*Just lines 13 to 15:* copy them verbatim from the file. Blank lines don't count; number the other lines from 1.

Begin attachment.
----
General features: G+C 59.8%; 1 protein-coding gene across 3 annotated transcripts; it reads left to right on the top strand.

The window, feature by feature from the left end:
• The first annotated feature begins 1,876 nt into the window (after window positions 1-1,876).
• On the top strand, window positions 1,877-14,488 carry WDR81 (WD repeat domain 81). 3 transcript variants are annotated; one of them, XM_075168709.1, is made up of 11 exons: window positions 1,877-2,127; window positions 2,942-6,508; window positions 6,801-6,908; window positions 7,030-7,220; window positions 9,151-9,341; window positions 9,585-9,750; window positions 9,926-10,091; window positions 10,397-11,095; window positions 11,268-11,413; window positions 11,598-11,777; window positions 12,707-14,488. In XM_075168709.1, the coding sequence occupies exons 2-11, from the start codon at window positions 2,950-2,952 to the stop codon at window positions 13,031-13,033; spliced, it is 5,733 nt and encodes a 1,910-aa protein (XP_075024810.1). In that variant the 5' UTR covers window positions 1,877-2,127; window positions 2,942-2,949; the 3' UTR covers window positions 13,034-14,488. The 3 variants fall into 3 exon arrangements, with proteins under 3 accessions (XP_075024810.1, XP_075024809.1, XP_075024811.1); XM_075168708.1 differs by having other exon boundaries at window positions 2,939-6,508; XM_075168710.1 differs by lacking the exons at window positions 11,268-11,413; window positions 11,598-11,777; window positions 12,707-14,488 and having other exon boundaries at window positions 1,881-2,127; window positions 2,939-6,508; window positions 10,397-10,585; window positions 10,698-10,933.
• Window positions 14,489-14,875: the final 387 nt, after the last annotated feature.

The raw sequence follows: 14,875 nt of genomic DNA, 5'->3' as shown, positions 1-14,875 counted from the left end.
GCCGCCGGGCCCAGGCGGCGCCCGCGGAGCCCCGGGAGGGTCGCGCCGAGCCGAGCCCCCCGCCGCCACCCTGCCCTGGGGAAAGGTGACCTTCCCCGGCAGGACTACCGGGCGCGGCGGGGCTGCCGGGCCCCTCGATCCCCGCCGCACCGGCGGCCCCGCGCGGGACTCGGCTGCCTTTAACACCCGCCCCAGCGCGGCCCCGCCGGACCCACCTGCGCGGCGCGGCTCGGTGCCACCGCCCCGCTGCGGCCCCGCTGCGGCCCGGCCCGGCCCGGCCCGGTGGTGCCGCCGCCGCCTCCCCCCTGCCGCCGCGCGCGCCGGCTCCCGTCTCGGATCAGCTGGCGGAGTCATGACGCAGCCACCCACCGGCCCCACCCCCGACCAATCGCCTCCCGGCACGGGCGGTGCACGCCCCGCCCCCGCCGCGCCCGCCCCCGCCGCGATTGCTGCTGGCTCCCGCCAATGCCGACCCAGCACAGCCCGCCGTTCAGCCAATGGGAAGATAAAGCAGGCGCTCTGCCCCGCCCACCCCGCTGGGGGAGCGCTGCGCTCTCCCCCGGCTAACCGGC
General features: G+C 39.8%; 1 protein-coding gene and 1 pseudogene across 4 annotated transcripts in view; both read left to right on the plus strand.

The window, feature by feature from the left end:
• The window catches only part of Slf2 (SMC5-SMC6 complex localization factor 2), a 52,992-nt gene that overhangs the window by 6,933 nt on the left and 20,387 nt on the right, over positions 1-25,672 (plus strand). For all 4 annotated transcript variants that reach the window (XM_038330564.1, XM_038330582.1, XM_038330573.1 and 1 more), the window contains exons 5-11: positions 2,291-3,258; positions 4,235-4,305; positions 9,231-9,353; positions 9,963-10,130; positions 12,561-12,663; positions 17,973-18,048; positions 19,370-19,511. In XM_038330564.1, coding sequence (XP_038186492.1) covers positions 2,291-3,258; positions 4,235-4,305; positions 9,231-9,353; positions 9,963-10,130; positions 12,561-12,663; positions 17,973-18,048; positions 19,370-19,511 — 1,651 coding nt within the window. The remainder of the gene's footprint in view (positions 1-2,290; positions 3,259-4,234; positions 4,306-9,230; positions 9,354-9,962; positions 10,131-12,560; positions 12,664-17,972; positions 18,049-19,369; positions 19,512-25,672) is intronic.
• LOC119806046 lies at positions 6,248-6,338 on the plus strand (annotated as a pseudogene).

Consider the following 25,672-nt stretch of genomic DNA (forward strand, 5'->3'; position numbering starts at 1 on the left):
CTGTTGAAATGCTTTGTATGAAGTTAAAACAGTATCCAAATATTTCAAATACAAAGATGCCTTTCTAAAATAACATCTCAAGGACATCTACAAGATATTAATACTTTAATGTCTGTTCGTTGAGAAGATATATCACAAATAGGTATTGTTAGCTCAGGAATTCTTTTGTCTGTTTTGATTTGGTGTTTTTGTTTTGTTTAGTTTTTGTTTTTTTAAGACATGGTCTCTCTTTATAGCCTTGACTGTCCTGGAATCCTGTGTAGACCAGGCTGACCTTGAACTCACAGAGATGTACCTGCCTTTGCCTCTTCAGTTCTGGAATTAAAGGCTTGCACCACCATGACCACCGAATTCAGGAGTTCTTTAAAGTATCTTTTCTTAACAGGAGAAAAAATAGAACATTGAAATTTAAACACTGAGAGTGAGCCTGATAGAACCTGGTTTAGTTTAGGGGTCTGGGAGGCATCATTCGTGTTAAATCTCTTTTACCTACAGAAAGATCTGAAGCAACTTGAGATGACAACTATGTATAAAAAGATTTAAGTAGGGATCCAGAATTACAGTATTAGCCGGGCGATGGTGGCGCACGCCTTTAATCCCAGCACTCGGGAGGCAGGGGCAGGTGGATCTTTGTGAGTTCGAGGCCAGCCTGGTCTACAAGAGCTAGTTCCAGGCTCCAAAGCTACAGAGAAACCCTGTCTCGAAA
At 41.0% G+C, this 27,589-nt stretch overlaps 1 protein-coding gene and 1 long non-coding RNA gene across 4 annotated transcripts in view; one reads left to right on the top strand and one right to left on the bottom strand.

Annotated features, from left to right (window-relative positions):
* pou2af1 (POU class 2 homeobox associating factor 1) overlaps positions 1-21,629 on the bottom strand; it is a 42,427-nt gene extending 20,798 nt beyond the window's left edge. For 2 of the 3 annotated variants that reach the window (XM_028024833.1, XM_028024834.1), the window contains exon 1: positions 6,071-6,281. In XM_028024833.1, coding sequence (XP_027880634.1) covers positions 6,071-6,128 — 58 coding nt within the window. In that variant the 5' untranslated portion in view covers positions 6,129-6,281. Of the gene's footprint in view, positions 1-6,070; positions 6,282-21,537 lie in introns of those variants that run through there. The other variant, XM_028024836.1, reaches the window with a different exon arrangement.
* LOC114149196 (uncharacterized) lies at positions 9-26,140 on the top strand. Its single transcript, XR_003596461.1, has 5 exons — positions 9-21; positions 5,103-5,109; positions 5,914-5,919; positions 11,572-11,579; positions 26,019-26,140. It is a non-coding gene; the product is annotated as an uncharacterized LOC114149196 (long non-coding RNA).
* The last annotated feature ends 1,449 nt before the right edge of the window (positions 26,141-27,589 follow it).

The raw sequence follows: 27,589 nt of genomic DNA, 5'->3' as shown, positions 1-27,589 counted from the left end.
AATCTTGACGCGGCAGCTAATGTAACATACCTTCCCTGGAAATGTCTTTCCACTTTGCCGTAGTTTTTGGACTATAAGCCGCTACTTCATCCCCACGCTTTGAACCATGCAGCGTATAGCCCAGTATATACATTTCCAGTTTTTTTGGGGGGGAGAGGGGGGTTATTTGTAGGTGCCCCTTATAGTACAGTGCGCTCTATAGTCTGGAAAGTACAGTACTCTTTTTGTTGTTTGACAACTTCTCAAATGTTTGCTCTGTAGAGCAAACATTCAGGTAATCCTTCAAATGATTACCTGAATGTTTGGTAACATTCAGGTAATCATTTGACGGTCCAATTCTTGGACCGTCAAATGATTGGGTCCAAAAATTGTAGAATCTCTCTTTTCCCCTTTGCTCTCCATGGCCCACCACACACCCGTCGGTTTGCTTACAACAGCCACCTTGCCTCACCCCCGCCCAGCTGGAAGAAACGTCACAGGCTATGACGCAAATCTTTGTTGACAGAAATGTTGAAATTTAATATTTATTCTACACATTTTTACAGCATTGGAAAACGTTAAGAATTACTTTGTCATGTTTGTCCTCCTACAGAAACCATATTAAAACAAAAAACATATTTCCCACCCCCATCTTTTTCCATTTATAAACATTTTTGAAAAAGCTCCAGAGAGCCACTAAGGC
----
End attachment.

CTGTTGAAATGCTTTGTATGAAGTTAAAACAGTATCCAAATATTTCAAATACAAAGATGCCTTTCTAAAATAACATCTCAAGGACATCTACAAGATATTAATACTTTAATGTCTGTTCGTTGAGAAGATATATCACAAATAGGTATTGTTAGCTCAGGAATTCTTTTGTCTGTTTTGATTTGGTGTTTTTGTTTTGTTTAGTTTTTGTTTTTTTAAGACATGGTCTCTCTTTATAGCCTTGACTGTCCTGGAATCCTGTGTAGACCAGGCTGACCTTGAACTCACAGAGATGTACCTGCCTTTGCCTCTTCAGTTCTGGAATTAAAGGCTTGCACCACCATGACCACCGAATTCAGGAGTTCTTTAAAGTATCTTTTCTTAACAGGAGAAAAAATAGAACATTGAAATTTAAACACTGAGAGTGAGCCTGATAGAACCTGGTTTAGTTTAGGGGTCTGGGAGGCATCATTCGTGTTAAATCTCTTTTACCTACAGAAAGATCTGAAGCAACTTGAGATGACAACTATGTATAAAAAGATTTAAGTAGGGATCCAGAATTACAGTATTAGCCGGGCGATGGTGGCGCACGCCTTTAATCCCAGCACTCGGGAGGCAGGGGCAGGTGGATCTTTGTGAGTTCGAGGCCAGCCTGGTCTACAAGAGCTAGTTCCAGGCTCCAAAGCTACAGAGAAACCCTGTCTCGAAA
At 41.0% G+C, this 27,589-nt stretch overlaps 1 protein-coding gene and 1 long non-coding RNA gene across 4 annotated transcripts in view; one reads left to right on the top strand and one right to left on the bottom strand.

Annotated features, from left to right (window-relative positions):